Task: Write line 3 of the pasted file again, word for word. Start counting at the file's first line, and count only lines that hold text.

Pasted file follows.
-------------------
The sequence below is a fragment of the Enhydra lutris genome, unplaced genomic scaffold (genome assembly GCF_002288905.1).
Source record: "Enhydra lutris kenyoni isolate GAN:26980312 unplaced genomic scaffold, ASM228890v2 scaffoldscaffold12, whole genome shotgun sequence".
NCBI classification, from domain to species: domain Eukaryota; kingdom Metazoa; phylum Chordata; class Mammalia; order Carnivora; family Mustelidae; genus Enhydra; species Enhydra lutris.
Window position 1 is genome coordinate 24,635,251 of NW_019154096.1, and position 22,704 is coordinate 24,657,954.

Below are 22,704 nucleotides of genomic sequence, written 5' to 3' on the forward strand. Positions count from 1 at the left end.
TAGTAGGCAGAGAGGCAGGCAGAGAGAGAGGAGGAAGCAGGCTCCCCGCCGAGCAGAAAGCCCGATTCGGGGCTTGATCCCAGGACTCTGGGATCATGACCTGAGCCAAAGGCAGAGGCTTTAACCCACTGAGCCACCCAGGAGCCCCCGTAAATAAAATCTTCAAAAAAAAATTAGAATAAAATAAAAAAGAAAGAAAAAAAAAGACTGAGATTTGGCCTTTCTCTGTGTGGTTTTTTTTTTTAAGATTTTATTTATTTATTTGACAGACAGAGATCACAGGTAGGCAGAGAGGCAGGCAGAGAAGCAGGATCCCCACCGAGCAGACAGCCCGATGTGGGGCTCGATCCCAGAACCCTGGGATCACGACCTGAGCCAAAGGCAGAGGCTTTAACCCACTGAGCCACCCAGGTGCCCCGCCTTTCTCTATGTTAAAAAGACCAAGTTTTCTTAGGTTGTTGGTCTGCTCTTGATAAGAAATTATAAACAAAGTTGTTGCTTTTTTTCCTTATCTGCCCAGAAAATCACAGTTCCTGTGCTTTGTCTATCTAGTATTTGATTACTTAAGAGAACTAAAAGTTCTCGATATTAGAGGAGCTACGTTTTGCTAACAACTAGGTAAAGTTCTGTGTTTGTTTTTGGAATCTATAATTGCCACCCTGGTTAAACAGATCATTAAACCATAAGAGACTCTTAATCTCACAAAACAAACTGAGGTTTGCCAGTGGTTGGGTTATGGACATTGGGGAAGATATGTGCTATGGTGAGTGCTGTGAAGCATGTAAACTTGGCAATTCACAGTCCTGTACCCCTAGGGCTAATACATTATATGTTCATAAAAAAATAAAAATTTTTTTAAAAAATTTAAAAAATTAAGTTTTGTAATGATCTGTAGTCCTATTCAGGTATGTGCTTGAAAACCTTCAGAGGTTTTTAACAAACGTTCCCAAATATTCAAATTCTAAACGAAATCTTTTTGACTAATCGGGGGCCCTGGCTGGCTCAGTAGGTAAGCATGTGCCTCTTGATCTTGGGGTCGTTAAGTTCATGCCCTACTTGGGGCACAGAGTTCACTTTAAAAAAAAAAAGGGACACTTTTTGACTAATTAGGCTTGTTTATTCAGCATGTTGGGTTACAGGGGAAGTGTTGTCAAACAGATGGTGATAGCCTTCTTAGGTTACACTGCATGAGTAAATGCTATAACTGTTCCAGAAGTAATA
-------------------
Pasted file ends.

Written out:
NCBI classification, from domain to species: domain Eukaryota; kingdom Metazoa; phylum Chordata; class Mammalia; order Carnivora; family Mustelidae; genus Enhydra; species Enhydra lutris.